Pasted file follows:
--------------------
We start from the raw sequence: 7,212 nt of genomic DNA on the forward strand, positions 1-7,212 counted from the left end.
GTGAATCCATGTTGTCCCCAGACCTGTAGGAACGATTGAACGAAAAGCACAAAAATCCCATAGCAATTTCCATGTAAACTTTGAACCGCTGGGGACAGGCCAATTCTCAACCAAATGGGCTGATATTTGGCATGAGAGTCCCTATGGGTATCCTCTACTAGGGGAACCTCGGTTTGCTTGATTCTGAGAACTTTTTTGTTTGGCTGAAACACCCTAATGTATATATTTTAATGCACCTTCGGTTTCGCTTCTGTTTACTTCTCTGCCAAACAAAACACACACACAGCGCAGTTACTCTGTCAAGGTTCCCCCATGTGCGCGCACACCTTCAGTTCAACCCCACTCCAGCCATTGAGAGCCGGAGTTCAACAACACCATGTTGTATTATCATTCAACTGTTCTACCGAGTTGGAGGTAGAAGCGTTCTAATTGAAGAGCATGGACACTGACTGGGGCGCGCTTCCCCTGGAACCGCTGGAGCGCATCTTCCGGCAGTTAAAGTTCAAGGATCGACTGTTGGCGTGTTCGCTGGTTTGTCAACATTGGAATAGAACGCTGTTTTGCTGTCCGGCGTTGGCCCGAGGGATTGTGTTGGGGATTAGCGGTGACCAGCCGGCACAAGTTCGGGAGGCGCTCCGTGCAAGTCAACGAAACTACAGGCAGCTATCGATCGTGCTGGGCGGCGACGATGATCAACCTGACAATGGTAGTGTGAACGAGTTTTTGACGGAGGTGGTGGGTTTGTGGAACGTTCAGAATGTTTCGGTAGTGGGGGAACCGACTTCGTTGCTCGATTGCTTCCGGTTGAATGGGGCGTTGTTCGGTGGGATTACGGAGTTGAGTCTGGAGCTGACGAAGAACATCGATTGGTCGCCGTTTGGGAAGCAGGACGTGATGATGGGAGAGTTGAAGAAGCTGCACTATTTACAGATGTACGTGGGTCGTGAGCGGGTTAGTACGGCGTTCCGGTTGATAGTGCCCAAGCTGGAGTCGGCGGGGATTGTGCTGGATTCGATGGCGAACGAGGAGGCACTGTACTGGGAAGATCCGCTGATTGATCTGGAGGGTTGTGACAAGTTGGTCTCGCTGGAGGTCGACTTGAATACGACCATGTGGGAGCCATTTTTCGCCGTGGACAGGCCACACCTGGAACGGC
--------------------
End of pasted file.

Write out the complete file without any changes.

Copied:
We start from the raw sequence: 7,212 nt of genomic DNA on the forward strand, positions 1-7,212 counted from the left end.
GTGAATCCATGTTGTCCCCAGACCTGTAGGAACGATTGAACGAAAAGCACAAAAATCCCATAGCAATTTCCATGTAAACTTTGAACCGCTGGGGACAGGCCAATTCTCAACCAAATGGGCTGATATTTGGCATGAGAGTCCCTATGGGTATCCTCTACTAGGGGAACCTCGGTTTGCTTGATTCTGAGAACTTTTTTGTTTGGCTGAAACACCCTAATGTATATATTTTAATGCACCTTCGGTTTCGCTTCTGTTTACTTCTCTGCCAAACAAAACACACACACAGCGCAGTTACTCTGTCAAGGTTCCCCCATGTGCGCGCACACCTTCAGTTCAACCCCACTCCAGCCATTGAGAGCCGGAGTTCAACAACACCATGTTGTATTATCATTCAACTGTTCTACCGAGTTGGAGGTAGAAGCGTTCTAATTGAAGAGCATGGACACTGACTGGGGCGCGCTTCCCCTGGAACCGCTGGAGCGCATCTTCCGGCAGTTAAAGTTCAAGGATCGACTGTTGGCGTGTTCGCTGGTTTGTCAACATTGGAATAGAACGCTGTTTTGCTGTCCGGCGTTGGCCCGAGGGATTGTGTTGGGGATTAGCGGTGACCAGCCGGCACAAGTTCGGGAGGCGCTCCGTGCAAGTCAACGAAACTACAGGCAGCTATCGATCGTGCTGGGCGGCGACGATGATCAACCTGACAATGGTAGTGTGAACGAGTTTTTGACGGAGGTGGTGGGTTTGTGGAACGTTCAGAATGTTTCGGTAGTGGGGGAACCGACTTCGTTGCTCGATTGCTTCCGGTTGAATGGGGCGTTGTTCGGTGGGATTACGGAGTTGAGTCTGGAGCTGACGAAGAACATCGATTGGTCGCCGTTTGGGAAGCAGGACGTGATGATGGGAGAGTTGAAGAAGCTGCACTATTTACAGATGTACGTGGGTCGTGAGCGGGTTAGTACGGCGTTCCGGTTGATAGTGCCCAAGCTGGAGTCGGCGGGGATTGTGCTGGATTCGATGGCGAACGAGGAGGCACTGTACTGGGAAGATCCGCTGATTGATCTGGAGGGTTGTGACAAGTTGGTCTCGCTGGAGGTCGACTTGAATACGACCATGTGGGAGCCATTTTTCGCCGTGGACAGGCCACACCTGGAACGGC